Chris says that while Kodachrome is probably gone for good, Kodak is bringing back EktaChrome, but it had to be re-engineered because Kodak can't use the same chemicals as before. But the new EktaChrome is being beta tested now and will be out on the market really soon.
Chris says that cameras have gotten really smart, essentially allowing you to just point and shoot, no matter what camera you have. You can even tell it to track a subject and keep it in focus. Amazing. But sometimes, it makes the wrong choice as a result. And the more advanced you get as a photographer, the more you want to take control of the image settings to experiment and make the image look the way you want.
Chris wants to talk about macro lenses today. Designed to get really up close shots with very shallow depth of field, a Macro lens is a great way to get up close and personal. There are 50-100mm macro lenses, which are designed to get up close without being close. It's called the "flight distance." There's a macro lens on Kickstarter which is also a wide angle lens as well. It's called the Laowa 24mm F/14 probe lens, which lets you get super close without getting the camera in the way. But at $1400, it's a very specialized lens.
In Europe, there was a lunar eclipse recently, right during the moon rise. Called the "Blood moon," the eclipse would make for very dramatic photographs. It also happened during the golden hour, just before sunset. Chris used the app The Photographer's Ephemeris to know where the moon would be in the sky and when, and what lens to use to shoot it. Unfortunately, at the last minute the clouds rolled in and he lost it all.
Chris says that sometimes you need to "heal" an image to make the image better. The cloning brush in Photoshop, Lightroom, or any other photo editing app is ideal for healing areas of a subject you'd rather not be there. The cloning tool uses pixels from another part of the image, and clones it to the destination. But it's best used sparingly. There is also a healing brush, which will adjust the color and brightness of the cloned pixel, to that of the destination. If you hold down the shift key, the edge gets feathered. And it's non destructive if you don't like it.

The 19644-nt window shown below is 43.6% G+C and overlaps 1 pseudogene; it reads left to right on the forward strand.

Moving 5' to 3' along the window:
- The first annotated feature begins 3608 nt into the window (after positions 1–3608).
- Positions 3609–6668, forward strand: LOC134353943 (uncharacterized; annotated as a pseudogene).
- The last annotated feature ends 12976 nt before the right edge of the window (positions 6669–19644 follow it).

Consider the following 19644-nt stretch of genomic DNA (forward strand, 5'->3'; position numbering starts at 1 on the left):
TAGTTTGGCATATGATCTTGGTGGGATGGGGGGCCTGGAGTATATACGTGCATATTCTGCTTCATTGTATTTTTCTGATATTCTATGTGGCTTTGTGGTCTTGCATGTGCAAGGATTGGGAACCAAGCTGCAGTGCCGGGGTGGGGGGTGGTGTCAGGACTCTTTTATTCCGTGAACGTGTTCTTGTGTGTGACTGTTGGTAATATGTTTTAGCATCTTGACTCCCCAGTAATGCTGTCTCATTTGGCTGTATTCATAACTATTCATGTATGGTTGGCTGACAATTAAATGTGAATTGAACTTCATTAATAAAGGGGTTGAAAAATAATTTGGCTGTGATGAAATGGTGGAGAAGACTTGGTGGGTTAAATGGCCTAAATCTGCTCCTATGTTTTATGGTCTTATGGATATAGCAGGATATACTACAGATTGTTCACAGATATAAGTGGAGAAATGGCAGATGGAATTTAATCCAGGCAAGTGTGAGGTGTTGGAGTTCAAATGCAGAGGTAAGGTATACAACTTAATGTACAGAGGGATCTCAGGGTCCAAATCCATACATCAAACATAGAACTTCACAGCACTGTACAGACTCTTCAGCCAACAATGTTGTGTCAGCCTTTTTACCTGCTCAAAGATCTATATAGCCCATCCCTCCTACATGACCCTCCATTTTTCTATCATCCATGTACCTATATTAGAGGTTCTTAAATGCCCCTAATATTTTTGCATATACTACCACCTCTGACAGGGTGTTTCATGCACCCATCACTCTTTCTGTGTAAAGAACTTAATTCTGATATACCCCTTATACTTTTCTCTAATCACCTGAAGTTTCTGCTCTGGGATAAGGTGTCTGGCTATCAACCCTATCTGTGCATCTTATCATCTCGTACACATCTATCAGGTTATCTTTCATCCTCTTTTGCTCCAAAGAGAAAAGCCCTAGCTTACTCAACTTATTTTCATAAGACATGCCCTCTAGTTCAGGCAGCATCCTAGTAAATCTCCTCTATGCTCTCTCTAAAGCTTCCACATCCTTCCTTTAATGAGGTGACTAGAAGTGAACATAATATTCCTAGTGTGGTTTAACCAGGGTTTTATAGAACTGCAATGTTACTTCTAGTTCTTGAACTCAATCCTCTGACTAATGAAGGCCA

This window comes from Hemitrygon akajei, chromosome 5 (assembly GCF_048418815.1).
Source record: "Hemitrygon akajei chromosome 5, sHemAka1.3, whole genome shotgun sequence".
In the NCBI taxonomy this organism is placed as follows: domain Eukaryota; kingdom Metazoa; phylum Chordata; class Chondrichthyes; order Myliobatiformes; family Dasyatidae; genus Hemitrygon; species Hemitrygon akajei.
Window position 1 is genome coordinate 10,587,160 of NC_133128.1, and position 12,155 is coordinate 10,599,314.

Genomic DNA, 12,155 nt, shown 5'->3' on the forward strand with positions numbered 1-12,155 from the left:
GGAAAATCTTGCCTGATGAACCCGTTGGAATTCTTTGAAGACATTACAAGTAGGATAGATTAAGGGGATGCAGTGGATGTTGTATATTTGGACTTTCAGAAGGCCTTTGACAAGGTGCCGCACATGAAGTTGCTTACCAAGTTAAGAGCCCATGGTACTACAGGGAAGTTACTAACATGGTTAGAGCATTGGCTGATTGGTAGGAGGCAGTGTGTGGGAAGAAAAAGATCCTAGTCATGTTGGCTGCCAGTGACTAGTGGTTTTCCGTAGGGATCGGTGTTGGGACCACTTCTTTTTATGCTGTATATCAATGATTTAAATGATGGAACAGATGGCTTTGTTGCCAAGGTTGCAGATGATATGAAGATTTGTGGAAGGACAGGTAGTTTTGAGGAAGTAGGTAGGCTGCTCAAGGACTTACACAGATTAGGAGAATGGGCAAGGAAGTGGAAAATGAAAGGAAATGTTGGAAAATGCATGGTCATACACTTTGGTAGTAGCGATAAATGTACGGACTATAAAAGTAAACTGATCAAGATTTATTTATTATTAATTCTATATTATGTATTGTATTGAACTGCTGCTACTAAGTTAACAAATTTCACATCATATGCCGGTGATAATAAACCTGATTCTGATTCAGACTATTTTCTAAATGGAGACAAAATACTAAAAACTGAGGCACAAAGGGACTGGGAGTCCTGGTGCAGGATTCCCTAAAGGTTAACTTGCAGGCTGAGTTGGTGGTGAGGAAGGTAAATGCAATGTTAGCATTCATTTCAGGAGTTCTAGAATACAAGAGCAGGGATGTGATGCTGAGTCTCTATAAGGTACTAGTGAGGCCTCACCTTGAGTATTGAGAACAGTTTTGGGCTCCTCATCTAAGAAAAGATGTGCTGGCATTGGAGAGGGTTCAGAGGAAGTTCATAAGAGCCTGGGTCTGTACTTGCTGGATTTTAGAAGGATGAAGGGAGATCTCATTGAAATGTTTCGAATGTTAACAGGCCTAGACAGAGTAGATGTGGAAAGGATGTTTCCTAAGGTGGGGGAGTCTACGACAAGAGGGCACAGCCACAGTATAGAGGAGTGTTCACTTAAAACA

Chris has been pushing Leo to spend a weekend just shooting with the 50mm lens. It's a great lens. Why?
1) It's boring. It's not a special lens, so it forces you to compose better pictures. It's great for remembering the basics.
2) 50mm f1.8 or below gives you more light, and lets you take more natural photos.
3) Better image quality, and bokeh (that out of focus background to make your portraits so good)
4) You can add a few extension tubes and make it into a great macro lens.
For today's photo tip, Chris has a few ideas on how to take a great picture out of an airplane window. The problem is that airplanes have windows that aren't photo friendly. They are double-paned, scratched, and probably dirty. Even in the best conditions, the windows are bent and create reflections and distortions. You can cut out reflections by using black cloth behind you, though. The closer you are, the less chance you have of seeing reflections. Distortions, though, are another challenge. You can shoot at a slight angle in the hopes of compensating, but it's a challenge.